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Caldwell v. Berryhill

United States District Court, S.D. Indiana, New Albany Division

May 18, 2017

RANDY P. CALDWELL, Plaintiff,
v.
NANCY A. BERRYHILL, Acting Commissioner of the Social Security Administration. Defendant.

          ORDER ON PLAINTIFF'S MOTION FOR ATTORNEY'S FEES

          Tim A. Baker United States Magistrate Judge

         I. Introduction

         Plaintiff Randy P. Caldwell seeks an award of attorney's fees under 42 U.S.C. § 406(b)(1) in the amount of $22, 557. Caldwell demonstrates this award is reasonable and the Commissioner's opposition is unconvincing. For reasons explained below, the Court grants Caldwell's motion [Filing No. 34] for an award of attorney's fees.

         II. Background

         On February 16, 2012, Caldwell applied for Disability Insurance Benefits. The Social Security Administration denied Caldwell's claim initially and upon reconsideration. An Administrative Law Judge likewise denied Caldwell's claim and the Appeals Council denied Caldwell's request for review.

         On June 10, 2015, Caldwell, through his attorney, filed the present appeal of the SSA's denial decision. Caldwell submitted a brief in support of remand and the case was set for an oral argument on March 18, 2016. However, on March 7, 2016, the Commissioner agreed to a joint remand for further consideration. On June 17, 2016, upon a joint motion, the Court awarded Caldwell $3, 669 in attorney's fees under the Equal Access to Justice Act. [Filing No. 32.]

         On September 23, 2016, the agency made a fully favorable determination, and awarded Caldwell past-due DIB in the amount of $90, 228 and a monthly payment of $1, 370.60. [Filing No. 34-2; Filing No. 34-3.] Caldwell's attorneys then submitted the present petition for § 406(b) fees, and attached the contingency fee agreement with Caldwell, assigning 25% of any past-due benefits awarded to Caldwell's attorneys. [Filing No. 34-1.] The Commissioner opposes Caldwell's petition.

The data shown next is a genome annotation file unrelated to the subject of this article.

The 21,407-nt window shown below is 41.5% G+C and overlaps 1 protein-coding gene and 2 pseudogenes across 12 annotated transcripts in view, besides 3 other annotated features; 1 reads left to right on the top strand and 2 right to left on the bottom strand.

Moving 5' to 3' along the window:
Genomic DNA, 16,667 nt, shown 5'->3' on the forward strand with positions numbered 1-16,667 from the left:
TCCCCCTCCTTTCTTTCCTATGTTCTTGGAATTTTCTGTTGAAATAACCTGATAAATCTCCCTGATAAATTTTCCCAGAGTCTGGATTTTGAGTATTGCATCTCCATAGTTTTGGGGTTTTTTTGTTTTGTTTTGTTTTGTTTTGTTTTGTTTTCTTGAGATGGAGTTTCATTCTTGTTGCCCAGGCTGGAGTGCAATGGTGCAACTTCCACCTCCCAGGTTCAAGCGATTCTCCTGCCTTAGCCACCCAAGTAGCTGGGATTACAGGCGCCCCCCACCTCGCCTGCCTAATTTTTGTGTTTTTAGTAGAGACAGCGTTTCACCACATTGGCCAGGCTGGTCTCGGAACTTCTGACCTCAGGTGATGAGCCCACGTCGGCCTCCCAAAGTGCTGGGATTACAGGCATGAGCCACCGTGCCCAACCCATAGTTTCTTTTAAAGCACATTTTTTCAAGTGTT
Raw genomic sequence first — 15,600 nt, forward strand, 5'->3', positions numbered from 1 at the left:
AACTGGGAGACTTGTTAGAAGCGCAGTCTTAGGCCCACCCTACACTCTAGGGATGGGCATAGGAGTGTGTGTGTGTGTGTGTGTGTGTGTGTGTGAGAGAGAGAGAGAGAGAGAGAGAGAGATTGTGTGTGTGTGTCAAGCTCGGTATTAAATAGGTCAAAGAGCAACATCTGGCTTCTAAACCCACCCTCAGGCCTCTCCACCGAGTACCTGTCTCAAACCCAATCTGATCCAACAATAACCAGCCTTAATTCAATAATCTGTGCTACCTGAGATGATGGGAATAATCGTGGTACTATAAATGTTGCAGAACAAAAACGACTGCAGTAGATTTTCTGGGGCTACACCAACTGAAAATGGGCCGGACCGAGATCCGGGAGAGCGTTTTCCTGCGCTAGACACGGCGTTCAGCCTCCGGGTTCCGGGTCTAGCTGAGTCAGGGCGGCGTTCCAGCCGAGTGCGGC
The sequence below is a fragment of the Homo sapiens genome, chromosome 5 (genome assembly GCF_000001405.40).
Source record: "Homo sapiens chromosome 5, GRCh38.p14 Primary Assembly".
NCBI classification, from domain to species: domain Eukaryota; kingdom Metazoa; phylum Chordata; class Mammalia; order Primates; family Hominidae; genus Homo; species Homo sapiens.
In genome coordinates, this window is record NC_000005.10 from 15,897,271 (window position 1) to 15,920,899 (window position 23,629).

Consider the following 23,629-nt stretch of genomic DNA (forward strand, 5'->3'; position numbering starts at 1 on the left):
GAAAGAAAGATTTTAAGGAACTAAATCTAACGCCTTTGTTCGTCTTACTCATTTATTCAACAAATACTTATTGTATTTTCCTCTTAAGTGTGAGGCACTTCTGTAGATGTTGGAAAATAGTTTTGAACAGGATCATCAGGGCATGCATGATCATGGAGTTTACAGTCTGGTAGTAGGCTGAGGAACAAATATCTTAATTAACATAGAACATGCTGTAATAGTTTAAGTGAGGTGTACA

III. Legal Standard

         Section 406(b)(1) allows the Court to award a reasonable attorney's fee for work performed, limited to 25% of past-due benefits. 42 U.S.C. § 406(b)(1). Courts must conduct an “independent check” of the contingency agreement and determine whether such award of attorney's fees is reasonable under the circumstances. Wyatt v. Colvin, No. 1:11-CV-00874-MJD, 2014 WL 50194, at *1 (S.D. Ind. Jan. 6, 2014) (citing Gisbrecht v. Barnhart, 535 U.S. 789, 807 (2002)). The burden is on Caldwell's attorney to show that the requested fee award is reasonable. Wyatt, 2014 WL 50194, at *1.

         A prevailing plaintiff's counsel can pursue and be awarded fees under both § 406 and EAJA. Gisbracht, 535 U.S. at 796. However, if the Court awards fees under both § 406(b) and EAJA, the attorney can only keep the larger of the two and must return the lesser amount to the plaintiff. Mathews-Sheets v. Astrue, 653 F.3d 560, 562 (7th Cir. 2011).

         IV. Discussion

         Caldwell's petition sets forth sufficient information to carry his burden. Caldwell's attorney submitted the contingency fee agreement, the fully favorable decision from SSA, the DIB award letter, and a ledger reporting the time expended in this case. The Commissioner does not argue the contingency agreement is unreasonable or oppose an award. Rather, the Commissioner contends that the amount of the fee requested by Caldwell is unreasonable for two main reasons: (1) non-attorney hours are compensated at the same rate as attorney hours, and (2) the implied hourly rate is on the high end. Despite Caldwell's failure to reply, the Commissioner's arguments [Filing No. 38] fall short.

         A. The non-attorney work is reasonable

         Caldwell submits a ledger showing the total time spent working on this case was 28.7 hours, divided between two attorneys, a law clerk, and a staff member. [Filing No. 34-4] A law clerk spent 0.4 hours preparing the complaint and 18.6 hours drafting a statement of the case, including consulting time. Id. A staff member spent 0.3 hours downloading the administrative record. Id. The attorneys spent a combined total of 9.4 hours reviewing the merits of the appeal, reviewing and filing the complaint, appearing, reviewing the briefing order, ...


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